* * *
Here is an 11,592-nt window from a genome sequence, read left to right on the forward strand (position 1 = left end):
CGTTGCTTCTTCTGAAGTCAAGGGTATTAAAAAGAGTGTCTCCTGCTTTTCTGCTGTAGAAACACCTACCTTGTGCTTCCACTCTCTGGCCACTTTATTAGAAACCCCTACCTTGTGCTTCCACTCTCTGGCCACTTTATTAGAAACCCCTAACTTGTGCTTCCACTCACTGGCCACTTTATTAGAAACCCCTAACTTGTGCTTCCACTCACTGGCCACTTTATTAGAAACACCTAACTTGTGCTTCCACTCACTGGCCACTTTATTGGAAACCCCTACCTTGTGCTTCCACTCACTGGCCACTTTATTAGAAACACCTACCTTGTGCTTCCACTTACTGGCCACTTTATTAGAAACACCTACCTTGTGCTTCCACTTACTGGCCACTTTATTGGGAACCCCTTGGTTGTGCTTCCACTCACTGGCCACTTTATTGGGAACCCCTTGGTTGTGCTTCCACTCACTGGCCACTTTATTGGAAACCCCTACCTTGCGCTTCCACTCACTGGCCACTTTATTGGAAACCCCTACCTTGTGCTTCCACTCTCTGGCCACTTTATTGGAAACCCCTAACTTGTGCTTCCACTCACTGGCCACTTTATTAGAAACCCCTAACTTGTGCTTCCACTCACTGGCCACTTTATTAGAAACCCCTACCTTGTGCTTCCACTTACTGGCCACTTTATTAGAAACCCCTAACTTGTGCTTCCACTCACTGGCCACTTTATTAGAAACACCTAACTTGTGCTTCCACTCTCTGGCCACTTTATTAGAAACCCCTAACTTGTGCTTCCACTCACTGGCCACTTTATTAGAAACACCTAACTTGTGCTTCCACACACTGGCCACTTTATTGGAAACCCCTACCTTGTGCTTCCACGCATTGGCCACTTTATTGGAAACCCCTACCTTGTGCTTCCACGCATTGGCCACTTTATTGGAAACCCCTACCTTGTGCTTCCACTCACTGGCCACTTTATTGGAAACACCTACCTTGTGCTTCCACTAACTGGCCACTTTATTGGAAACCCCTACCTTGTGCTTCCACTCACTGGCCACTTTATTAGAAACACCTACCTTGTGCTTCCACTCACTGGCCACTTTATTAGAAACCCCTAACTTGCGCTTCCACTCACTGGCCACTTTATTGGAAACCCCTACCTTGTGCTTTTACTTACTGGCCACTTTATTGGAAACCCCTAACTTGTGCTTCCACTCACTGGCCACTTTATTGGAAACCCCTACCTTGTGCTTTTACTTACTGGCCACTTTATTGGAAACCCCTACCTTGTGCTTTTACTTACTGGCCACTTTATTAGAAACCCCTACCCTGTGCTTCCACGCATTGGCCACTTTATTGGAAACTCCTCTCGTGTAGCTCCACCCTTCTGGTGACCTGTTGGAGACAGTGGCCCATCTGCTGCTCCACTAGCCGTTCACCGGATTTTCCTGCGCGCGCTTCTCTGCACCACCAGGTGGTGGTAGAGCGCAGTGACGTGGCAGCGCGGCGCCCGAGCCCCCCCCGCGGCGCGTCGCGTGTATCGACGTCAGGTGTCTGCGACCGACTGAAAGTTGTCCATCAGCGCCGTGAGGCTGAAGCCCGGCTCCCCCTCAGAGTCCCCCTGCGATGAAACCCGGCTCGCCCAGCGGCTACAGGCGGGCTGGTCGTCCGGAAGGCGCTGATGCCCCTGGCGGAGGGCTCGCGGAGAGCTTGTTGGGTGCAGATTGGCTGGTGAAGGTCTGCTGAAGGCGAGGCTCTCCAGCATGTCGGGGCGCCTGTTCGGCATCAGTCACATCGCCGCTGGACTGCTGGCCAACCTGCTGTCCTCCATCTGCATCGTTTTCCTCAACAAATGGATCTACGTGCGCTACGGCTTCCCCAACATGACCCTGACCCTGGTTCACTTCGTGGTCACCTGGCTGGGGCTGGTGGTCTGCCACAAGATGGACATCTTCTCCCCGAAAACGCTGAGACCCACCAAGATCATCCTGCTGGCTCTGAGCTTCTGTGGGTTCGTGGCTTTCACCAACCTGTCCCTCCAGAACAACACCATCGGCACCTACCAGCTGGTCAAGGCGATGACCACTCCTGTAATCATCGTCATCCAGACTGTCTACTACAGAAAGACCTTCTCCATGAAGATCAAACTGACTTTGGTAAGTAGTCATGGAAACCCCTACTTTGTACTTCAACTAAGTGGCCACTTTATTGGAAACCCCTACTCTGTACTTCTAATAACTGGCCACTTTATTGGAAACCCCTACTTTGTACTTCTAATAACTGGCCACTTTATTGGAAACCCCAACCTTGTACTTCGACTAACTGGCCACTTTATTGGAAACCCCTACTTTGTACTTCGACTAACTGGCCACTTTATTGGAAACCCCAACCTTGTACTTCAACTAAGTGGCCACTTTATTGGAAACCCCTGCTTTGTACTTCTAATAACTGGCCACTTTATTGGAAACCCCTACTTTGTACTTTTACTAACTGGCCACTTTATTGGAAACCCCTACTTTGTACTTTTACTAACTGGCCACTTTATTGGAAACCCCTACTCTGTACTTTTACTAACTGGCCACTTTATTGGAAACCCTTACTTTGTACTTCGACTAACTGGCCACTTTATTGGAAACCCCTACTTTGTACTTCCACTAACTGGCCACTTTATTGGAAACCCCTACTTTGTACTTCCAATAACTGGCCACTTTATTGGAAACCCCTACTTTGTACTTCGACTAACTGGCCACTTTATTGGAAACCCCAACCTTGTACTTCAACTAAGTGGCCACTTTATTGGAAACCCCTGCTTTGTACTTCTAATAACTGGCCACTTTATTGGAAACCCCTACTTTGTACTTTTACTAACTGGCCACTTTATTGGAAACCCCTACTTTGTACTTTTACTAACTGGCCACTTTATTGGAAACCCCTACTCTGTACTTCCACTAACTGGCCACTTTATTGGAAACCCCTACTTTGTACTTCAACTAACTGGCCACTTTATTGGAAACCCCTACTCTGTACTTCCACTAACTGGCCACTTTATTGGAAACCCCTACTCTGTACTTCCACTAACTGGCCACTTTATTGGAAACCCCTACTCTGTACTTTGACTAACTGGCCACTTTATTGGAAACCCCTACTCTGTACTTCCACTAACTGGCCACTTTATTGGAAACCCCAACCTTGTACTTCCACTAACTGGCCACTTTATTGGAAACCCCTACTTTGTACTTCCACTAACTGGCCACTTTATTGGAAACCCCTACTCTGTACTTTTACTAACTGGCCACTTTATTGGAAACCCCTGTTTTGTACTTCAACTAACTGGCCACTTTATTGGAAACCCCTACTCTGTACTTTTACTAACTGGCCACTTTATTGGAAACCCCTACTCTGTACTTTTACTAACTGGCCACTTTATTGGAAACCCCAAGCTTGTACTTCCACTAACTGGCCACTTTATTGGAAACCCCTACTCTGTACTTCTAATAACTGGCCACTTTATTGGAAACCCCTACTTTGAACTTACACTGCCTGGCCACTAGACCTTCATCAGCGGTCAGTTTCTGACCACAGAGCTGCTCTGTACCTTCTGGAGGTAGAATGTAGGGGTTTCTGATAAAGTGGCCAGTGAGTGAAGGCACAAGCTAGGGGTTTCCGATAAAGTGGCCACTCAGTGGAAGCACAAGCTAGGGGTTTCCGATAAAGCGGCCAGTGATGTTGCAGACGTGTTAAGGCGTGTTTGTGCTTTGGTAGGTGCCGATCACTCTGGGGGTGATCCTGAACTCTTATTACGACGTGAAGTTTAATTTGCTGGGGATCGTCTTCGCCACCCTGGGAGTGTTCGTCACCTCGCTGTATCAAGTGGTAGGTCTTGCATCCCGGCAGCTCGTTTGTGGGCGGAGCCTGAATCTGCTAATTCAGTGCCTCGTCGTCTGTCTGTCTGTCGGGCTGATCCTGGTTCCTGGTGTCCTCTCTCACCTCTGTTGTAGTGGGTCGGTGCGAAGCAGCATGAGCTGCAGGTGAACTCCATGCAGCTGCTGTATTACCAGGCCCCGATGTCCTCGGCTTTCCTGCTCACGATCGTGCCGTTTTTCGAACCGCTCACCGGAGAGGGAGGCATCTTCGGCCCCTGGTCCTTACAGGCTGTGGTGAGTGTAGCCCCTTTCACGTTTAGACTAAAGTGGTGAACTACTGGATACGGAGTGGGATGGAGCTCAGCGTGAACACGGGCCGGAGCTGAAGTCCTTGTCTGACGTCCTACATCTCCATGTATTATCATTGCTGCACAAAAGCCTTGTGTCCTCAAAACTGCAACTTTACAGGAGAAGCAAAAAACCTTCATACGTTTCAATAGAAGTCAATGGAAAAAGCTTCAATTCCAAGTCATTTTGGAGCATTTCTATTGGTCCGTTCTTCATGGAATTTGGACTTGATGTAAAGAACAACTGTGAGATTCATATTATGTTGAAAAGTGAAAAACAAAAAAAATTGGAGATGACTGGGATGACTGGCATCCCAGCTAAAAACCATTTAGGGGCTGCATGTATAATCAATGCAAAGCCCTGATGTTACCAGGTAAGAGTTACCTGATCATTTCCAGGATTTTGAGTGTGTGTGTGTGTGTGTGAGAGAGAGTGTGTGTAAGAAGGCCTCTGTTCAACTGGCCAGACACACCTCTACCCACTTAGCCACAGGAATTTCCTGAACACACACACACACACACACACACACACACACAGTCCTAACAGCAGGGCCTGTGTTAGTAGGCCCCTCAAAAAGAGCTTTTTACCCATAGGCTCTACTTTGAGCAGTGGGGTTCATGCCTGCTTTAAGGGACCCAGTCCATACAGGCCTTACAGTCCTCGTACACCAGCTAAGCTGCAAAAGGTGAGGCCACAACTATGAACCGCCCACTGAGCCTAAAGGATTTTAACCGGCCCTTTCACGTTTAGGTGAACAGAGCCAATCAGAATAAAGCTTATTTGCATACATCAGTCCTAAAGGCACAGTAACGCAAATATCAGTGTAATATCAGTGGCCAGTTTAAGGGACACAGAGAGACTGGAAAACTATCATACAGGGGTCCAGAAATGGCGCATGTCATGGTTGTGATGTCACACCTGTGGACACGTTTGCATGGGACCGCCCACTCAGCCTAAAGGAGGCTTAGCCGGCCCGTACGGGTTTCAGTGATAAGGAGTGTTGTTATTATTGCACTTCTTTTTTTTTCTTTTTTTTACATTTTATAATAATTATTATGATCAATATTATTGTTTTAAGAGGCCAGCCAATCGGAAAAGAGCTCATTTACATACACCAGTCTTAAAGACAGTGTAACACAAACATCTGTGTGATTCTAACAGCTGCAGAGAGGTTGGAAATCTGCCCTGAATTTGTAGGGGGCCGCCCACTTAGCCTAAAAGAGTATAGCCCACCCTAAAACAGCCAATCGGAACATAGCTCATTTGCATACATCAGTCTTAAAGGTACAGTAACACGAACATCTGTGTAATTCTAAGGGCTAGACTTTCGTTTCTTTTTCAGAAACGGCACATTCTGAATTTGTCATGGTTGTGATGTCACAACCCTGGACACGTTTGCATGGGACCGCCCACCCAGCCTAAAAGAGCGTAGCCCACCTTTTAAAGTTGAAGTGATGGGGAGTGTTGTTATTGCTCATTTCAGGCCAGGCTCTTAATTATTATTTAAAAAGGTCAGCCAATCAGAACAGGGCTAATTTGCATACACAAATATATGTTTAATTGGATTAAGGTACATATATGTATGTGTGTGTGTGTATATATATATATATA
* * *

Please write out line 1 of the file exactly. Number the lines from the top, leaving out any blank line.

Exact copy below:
Here is an 11,592-nt window from a genome sequence, read left to right on the forward strand (position 1 = left end):